Keyhole Garden Key to Fighting Drought, Malnutrition

I’ve been keeping up with City Farmer in Vancouver ever since I took an organic gardening workshop there almost four years ago. City Farmer is a demonstration urban garden in the gorgeous Kitsilano neighborhood of Vancouver (trivia for the day: Kitsilano is where Greanpeace started), where they….well, demonstrate stuff . Like an organic food garden, composting (including a composting toilet), and a cob building with a green roof. While browsing their blog yesterday I came across another ingenious idea they’re incorporating, the keyhole garden.

Photo courtesy Send A Car

Photo courtesy Send A Cow

City Farmer’s keyhole garden comes to them by way of the UK organization Send A Cow, which among other things, fights malnutrition in Africa with gardens. The basic concept of their keyhole garden is a round, raised bed (about 3 1/2 feet high) garden with one section left out to allow gardeners easy access to the entire space. The central shaft of the garden is essentially a compost pile, where gardeners can throw any kitchen scraps and other compost, as well as gray water. This design helps both water and nutrients leach into vegetable roots as the water seeps down through the compost. Layers of straw in the soil plus a final layer of mulch on top also conserve water.

Check out the video to see how it’s done:

It’s a brilliant idea obviously well-suited to drought-stricken areas of Africa, but I think it would translate pretty well to South Dakota. Although we usually have enough water for our gardens, we have our share of dry spells with watering restrictions. After all, South Dakota is a “semi-arid state with somewhat light rainfall in the range of 10-20 inches per year,” according to the state’s Conservation Districts, and water conservation is becoming more important to us here, especially West River and in the fast-growing Sioux Falls/Lincoln County area. The keyhole garden is also perfect for people who live in town and don’t have room for large gardens.

It might seem like jumping the gun just a little to be talking gardens in December with the blizzardy, subzero weather we’ve been having, but thinking ahead to my next garden is one thing that gets me through South Dakota winters. Plus, a couple seed catalogs (Fedco and Seed Savers Exchange) have already arrived, and the beginning of seed-starting (onions and leeks) is only a couple months away…thank goodness!

Click here for more about building your own keyhole garden.

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About EMH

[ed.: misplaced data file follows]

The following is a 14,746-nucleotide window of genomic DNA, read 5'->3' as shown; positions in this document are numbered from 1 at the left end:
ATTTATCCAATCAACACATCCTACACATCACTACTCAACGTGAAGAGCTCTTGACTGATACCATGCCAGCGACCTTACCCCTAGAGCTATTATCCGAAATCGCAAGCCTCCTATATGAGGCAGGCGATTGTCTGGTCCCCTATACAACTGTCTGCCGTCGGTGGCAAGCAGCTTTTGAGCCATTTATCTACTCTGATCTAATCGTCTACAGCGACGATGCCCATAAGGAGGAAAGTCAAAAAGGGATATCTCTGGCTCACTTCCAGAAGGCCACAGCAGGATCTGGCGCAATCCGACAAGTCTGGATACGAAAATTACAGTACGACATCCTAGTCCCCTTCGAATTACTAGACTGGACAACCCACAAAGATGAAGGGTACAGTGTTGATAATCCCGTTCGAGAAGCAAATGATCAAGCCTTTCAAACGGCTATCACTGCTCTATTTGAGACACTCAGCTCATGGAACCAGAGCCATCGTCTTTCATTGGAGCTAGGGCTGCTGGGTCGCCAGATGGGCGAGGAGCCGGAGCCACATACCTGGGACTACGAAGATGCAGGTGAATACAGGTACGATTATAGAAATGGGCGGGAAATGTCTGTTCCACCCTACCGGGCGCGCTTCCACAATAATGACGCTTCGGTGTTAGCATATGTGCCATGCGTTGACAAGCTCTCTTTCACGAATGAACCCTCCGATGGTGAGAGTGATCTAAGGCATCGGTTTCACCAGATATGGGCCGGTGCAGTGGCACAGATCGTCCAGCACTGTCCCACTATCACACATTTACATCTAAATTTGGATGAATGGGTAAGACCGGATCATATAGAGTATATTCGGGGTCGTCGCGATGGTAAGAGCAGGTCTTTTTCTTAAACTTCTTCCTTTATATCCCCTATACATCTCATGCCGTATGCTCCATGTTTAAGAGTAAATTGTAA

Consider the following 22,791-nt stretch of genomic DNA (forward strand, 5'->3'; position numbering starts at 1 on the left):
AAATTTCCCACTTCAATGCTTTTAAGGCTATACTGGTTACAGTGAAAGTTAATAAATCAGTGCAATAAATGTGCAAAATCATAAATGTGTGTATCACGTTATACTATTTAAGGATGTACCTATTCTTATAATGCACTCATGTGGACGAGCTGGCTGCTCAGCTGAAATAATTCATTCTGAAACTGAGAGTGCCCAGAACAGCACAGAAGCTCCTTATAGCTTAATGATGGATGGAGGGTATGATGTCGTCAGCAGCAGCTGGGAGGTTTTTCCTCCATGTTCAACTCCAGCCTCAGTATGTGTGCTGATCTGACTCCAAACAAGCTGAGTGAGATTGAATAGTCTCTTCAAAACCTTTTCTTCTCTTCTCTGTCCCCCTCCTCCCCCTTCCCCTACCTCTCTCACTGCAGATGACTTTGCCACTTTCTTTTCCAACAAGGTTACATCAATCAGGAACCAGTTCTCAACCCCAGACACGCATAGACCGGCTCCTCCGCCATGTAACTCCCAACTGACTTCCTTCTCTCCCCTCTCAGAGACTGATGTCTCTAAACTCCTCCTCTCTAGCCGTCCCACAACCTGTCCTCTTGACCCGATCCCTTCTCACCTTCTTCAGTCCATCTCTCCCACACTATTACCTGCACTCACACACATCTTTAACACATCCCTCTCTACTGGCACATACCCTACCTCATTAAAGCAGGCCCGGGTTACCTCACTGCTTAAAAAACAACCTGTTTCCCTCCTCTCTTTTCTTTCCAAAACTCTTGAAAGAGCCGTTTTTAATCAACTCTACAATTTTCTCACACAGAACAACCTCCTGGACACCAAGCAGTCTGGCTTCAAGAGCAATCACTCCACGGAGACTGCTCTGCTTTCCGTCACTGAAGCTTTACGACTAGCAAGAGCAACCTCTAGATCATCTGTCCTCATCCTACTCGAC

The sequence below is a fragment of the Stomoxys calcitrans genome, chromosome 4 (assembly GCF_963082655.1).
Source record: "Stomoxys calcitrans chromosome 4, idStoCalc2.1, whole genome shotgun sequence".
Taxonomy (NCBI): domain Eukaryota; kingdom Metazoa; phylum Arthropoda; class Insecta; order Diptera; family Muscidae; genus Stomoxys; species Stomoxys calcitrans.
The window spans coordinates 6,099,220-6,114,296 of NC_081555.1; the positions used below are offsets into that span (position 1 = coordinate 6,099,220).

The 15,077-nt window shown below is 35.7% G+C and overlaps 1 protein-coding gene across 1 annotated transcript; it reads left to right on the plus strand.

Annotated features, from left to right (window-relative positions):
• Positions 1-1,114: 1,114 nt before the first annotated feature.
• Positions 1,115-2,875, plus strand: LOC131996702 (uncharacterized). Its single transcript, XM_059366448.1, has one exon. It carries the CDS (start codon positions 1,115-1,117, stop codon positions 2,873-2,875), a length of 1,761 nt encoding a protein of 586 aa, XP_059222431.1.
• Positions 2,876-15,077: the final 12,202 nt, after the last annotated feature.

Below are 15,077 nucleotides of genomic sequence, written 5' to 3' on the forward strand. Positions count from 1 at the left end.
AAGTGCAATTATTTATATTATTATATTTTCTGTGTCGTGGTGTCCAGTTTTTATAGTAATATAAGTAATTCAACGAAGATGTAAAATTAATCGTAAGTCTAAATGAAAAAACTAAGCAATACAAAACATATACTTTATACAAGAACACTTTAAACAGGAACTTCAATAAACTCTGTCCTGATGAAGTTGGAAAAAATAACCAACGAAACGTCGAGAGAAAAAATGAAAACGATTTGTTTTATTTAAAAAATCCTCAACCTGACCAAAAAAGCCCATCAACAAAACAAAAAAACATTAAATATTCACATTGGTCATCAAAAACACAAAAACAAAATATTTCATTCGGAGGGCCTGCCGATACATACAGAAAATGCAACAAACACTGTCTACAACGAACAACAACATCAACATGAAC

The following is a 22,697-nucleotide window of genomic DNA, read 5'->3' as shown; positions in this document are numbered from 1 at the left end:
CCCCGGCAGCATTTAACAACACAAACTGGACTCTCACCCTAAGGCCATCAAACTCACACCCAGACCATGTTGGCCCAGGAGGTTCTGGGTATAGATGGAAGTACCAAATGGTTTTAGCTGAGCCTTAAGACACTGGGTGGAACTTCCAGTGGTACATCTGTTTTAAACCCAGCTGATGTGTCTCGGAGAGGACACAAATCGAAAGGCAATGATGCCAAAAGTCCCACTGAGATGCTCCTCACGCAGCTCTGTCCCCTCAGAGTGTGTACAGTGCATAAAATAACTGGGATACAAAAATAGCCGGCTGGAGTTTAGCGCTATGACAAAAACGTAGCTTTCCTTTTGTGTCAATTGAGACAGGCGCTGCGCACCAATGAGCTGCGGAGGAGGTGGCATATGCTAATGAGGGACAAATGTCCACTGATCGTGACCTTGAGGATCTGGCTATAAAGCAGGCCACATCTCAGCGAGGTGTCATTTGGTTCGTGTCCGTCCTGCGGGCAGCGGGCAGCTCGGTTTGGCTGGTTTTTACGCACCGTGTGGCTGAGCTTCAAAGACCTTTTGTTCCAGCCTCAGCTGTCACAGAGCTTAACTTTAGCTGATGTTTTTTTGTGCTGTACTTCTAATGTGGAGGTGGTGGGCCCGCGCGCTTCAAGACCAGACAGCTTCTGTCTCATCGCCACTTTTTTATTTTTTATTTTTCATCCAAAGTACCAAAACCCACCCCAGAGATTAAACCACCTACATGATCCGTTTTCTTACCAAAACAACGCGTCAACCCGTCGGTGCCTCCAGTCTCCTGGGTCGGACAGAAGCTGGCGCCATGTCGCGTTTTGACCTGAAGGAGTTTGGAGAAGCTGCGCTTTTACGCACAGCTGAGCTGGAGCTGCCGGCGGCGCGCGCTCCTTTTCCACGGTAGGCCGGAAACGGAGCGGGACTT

Forty-something. South Dakotan. Mother to 11-year-old K.L. Wife to Cory. Lutheran pastor. Novice organic gardener. Sustainable living aspirer.
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7 Responses to Keyhole Garden Key to Fighting Drought, Malnutrition

  1. flyingtomato says:

    I’m all about talking gardens in mid-winter!

    A couple of my friends who were staying on Harry’s property built a number of these keyhole gardens–not only for food, but also for beneficial attractants, perennials, etc. They even grew peanuts in one!

    –Rebecca

  2. Erin says:

    Wow! Are the gardens still there? How well did they work? Do you have any photos?

  3. Pingback: Keyhole Gardens « You Are A Big Fool Too

  4. Pingback: Keyhole Gardens « You Are A Big Fool Too

  5. angengland says:

    That’s a really good idea – I like the idea of adding the nutrients right into the center, as well as arranging the raised bed to allow access to all portions of the garden. Brilliant! Would love to see an herb garden this way – similar to the old herb wheel gardens but using the best of the raised bed ideas and making it accessible.

    Good idea – thank you.

    Angela <

    Founder of the Untrained Housewife
    http://untrainedhousewife.com

  6. titus2woman says:

    Thanks for sharing this~WAY COOL! Might look into it…. (((((HUGS))))) sandi

  7. Lisa says:

    I’m definitely going to build one in my front yard. I’ve been looking up all I can about keyhole gardens and thanks to my local recycling/compost center, I have access to plenty of free soil and compost to build one. It’s just going to take some time and money to collect the stones or rocks I need to build the walls. I can’t wait to try this. I think it can even look really good in the winter with some mulch on top. It’ll make an interesting structure in the front yard landscape!!

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